Delray Beach - Gov. Charlie Crist announced plans on Thursday to
abandon the touch-screen voting machines that many of Florida's
counties installed after the disputed 2000 presidential
election. The state will instead adopt a system of casting paper
ballots counted by scanning machines in time for the 2008
Voting experts said Florida's move, coupled with new federal
voting legislation expected to pass this year, could be the
death knell for the paperless electronic touch-screen machines.
If as expected the Florida Legislature approves the $32.5
million cost of the change, it would be the nation's biggest
repudiation yet of touch-screen voting, which was widely
embraced after the 2000 recount as a state-of-the-art means of
restoring confidence that every vote would count.
Several counties around the country, including Cuyahoga in Ohio
and Sarasota in Florida, are moving toward exchanging
touchscreen machines for ones that provide a paper trail. But
Florida could become the first state that invested heavily in
the recent rush to touch screens to reject them so sweepingly.
"Florida is like a synonym for election problems; it's the
Bermuda Triangle of elections," said Warren Stewart, policy
director of VoteTrust USA, a nonprofit group that says optical
scanners are more reliable than touch screens. "For Florida to
be clearly contemplating moving away from touch screens to the
greatest extent possible is truly significant."
Other states that rushed to buy the touch-screen machines are
also abandoning them. Earlier this week, the Virginia Senate
passed a bill that would phase out the machines as they wore
out, and replace them with optical scanners. The Maryland
legislature also seems determined to order a switch from the
paperless touch screens, though it is not clear yet if it will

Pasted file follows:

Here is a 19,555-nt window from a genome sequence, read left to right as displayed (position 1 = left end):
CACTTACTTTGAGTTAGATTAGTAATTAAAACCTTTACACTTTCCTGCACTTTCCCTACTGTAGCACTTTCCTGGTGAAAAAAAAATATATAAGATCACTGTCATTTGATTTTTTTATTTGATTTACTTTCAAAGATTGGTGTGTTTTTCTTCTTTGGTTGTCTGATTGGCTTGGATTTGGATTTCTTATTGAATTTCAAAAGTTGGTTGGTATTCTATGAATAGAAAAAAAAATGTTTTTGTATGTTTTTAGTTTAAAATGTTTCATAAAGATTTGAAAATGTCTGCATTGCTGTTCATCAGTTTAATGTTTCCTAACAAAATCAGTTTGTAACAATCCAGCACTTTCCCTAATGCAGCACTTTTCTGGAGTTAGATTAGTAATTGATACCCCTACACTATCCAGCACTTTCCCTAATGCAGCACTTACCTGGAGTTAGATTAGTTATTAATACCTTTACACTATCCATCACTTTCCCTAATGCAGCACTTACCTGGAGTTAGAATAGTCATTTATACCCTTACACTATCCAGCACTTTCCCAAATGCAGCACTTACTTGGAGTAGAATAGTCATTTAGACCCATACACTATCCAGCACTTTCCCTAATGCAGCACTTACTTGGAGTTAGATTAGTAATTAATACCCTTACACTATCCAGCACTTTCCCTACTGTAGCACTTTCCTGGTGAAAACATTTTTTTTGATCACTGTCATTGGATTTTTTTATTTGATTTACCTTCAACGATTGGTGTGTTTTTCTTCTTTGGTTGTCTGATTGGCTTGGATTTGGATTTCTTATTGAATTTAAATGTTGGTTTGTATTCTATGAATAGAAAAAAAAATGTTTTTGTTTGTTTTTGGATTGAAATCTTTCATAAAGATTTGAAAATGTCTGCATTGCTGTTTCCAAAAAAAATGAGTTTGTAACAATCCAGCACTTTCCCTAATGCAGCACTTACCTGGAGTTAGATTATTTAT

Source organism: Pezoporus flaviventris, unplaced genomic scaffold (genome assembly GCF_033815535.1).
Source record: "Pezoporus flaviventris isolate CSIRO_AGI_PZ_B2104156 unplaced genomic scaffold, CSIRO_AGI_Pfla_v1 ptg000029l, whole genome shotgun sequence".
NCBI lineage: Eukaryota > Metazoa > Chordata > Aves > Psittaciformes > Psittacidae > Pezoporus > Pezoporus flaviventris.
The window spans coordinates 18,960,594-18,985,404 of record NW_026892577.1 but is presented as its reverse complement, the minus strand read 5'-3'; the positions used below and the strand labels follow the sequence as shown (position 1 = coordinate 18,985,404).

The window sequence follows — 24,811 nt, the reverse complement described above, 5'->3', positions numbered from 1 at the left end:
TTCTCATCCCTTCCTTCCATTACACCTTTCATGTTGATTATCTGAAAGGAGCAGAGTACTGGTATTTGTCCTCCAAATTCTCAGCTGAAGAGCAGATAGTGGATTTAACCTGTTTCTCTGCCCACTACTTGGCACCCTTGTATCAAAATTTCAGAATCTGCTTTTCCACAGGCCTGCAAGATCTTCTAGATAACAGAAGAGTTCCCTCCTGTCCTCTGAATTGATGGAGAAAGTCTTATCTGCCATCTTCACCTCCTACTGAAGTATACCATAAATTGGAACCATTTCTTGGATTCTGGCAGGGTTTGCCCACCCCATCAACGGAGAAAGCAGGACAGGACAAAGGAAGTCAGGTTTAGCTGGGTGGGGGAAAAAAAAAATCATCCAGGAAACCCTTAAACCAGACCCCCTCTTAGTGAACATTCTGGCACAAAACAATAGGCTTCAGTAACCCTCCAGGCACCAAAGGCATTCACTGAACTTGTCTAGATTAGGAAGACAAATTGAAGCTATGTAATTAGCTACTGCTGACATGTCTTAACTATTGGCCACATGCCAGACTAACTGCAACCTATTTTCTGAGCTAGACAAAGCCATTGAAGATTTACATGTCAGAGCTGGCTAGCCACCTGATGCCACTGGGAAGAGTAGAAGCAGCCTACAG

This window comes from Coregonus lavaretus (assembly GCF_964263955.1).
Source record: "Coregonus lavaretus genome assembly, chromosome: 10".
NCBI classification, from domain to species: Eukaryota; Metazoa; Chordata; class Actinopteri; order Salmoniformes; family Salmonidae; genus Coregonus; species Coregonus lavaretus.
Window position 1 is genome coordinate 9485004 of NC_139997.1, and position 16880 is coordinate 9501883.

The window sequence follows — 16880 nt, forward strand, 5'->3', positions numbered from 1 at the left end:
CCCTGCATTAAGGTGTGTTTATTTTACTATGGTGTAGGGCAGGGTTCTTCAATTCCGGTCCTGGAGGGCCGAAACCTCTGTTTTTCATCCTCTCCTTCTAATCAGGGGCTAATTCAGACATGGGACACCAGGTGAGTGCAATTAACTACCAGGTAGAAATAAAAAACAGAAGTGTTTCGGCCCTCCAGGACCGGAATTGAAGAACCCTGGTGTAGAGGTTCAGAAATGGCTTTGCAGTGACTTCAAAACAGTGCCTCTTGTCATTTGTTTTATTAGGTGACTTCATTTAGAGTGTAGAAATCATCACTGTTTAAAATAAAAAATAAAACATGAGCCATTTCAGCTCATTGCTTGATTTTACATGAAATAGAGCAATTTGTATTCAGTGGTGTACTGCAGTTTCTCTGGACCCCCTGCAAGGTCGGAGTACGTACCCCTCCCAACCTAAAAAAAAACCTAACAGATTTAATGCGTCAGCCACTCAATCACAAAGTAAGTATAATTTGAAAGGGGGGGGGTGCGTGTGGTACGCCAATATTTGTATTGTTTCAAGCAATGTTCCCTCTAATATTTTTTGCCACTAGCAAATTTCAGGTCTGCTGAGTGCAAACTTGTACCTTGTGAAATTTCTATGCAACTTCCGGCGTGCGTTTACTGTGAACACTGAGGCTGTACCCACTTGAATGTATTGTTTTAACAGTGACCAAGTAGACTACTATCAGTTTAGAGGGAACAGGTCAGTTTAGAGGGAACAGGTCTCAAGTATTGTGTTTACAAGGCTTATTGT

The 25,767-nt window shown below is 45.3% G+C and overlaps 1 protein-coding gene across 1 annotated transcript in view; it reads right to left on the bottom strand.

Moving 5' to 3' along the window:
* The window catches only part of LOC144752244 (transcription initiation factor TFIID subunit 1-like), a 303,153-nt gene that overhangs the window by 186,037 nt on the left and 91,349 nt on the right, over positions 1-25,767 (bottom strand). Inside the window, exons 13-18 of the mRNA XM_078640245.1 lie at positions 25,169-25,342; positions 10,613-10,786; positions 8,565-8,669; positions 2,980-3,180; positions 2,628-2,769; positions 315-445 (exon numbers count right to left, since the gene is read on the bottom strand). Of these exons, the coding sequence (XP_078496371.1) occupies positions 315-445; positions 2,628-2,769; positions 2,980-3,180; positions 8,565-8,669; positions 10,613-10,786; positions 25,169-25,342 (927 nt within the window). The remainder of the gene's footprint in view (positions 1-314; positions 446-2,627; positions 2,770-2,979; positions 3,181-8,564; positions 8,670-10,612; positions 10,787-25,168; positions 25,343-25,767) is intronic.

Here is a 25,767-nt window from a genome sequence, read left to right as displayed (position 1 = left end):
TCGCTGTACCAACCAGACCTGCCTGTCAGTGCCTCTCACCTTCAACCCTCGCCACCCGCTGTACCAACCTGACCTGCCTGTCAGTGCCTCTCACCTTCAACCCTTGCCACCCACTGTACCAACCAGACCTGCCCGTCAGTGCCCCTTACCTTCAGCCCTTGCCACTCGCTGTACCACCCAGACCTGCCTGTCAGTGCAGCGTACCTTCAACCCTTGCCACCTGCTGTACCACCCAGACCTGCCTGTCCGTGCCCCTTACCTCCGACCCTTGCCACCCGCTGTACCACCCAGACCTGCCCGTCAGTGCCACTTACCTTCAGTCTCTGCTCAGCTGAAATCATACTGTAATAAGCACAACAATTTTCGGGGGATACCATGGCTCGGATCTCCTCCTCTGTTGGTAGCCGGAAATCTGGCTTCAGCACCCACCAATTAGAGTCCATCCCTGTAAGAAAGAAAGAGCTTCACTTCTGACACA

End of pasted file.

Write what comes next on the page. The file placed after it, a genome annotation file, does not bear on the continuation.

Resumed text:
require the use of optical scanners or just allow paper printers
to be added to the touch screens.
On Monday, Representative Rush D. Holt, Democrat of New Jersey,
plans to introduce a bill in Congress that would require all
voting machines nationwide to produce paper records through
which voters can verify that their ballots were recorded
correctly. A majority of House members have endorsed the
proposal, and the changes have strong support among Senate
Democrats. Mr. Holt's bill would also substantially toughen the
requirements for the touch-screen machines that have printers,
and experts say this could give even more impetus to the shift
toward the optical scanning systems.
Mr. Crist, a Republican, at times drew whoops and applause when
he announced his plan at the South County Civic Center in Palm
Beach County, the epicenter of the 2000 election standoff and
home of the infamous "butterfly ballot" that confused many
voters. The touch screens had replaced the punch-card systems
that caused widespread problems that year.
"You should, when you go vote, be able to have a record of it,"
Mr. Crist told a few hundred mostly older citizens at the civic
center, in Delray Beach, where many residents said they
accidentally voted for Patrick J. Buchanan in 2000 instead of Al
Gore because of the confusing ballot design. "That's all we're
proposing today. It's not very complicated; it is in fact common
sense. Most importantly, it is the right thing to do."
Mr. Crist's renunciation of touch-screen voting one month after
he replaced Jeb Bush as governor of the nation's fourth-mostpopulous
state, suggested that the fight for paper voting records, long a
pet project of Democrats, might become more bipartisan. Mr.
Crist made the announcement with Representative Robert Wexler, a
Democrat from Delray Beach who has ardently led the movement for
a paper trail and has attacked Republicans along the way.
"I support this plan 100 percent," Mr. Wexler said before
introducing Mr. Crist. "This governor means what he says, and
he's coming to Tallahassee and he's spreading the message